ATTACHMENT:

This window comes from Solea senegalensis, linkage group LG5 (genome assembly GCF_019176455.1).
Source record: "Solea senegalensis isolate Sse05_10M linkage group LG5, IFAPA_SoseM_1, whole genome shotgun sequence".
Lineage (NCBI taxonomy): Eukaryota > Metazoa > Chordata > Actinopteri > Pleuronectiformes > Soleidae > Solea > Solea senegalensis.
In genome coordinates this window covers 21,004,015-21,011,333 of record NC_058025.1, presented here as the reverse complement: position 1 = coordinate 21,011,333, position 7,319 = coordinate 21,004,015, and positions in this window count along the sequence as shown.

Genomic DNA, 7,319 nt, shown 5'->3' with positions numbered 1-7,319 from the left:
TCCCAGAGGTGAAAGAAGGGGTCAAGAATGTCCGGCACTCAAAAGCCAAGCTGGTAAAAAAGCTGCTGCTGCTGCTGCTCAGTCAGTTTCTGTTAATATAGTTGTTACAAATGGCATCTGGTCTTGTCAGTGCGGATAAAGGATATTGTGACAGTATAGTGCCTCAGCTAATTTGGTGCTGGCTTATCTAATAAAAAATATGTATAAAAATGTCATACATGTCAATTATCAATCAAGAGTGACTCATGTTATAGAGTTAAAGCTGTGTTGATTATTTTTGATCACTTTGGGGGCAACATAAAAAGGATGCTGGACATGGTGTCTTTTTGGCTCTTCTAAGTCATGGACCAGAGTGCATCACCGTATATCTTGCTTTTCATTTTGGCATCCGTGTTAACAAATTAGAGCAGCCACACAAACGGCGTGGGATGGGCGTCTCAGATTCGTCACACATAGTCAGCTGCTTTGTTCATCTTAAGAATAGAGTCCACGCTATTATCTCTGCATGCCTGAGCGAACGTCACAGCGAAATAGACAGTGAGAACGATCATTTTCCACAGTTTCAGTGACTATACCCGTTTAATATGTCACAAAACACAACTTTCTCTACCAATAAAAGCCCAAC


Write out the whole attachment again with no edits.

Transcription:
This window comes from Solea senegalensis, linkage group LG5 (genome assembly GCF_019176455.1).
Source record: "Solea senegalensis isolate Sse05_10M linkage group LG5, IFAPA_SoseM_1, whole genome shotgun sequence".
Lineage (NCBI taxonomy): Eukaryota > Metazoa > Chordata > Actinopteri > Pleuronectiformes > Soleidae > Solea > Solea senegalensis.
In genome coordinates this window covers 21,004,015-21,011,333 of record NC_058025.1, presented here as the reverse complement: position 1 = coordinate 21,011,333, position 7,319 = coordinate 21,004,015, and positions in this window count along the sequence as shown.

Genomic DNA, 7,319 nt, shown 5'->3' with positions numbered 1-7,319 from the left:
TCCCAGAGGTGAAAGAAGGGGTCAAGAATGTCCGGCACTCAAAAGCCAAGCTGGTAAAAAAGCTGCTGCTGCTGCTGCTCAGTCAGTTTCTGTTAATATAGTTGTTACAAATGGCATCTGGTCTTGTCAGTGCGGATAAAGGATATTGTGACAGTATAGTGCCTCAGCTAATTTGGTGCTGGCTTATCTAATAAAAAATATGTATAAAAATGTCATACATGTCAATTATCAATCAAGAGTGACTCATGTTATAGAGTTAAAGCTGTGTTGATTATTTTTGATCACTTTGGGGGCAACATAAAAAGGATGCTGGACATGGTGTCTTTTTGGCTCTTCTAAGTCATGGACCAGAGTGCATCACCGTATATCTTGCTTTTCATTTTGGCATCCGTGTTAACAAATTAGAGCAGCCACACAAACGGCGTGGGATGGGCGTCTCAGATTCGTCACACATAGTCAGCTGCTTTGTTCATCTTAAGAATAGAGTCCACGCTATTATCTCTGCATGCCTGAGCGAACGTCACAGCGAAATAGACAGTGAGAACGATCATTTTCCACAGTTTCAGTGACTATACCCGTTTAATATGTCACAAAACACAACTTTCTCTACCAATAAAAGCCCAAC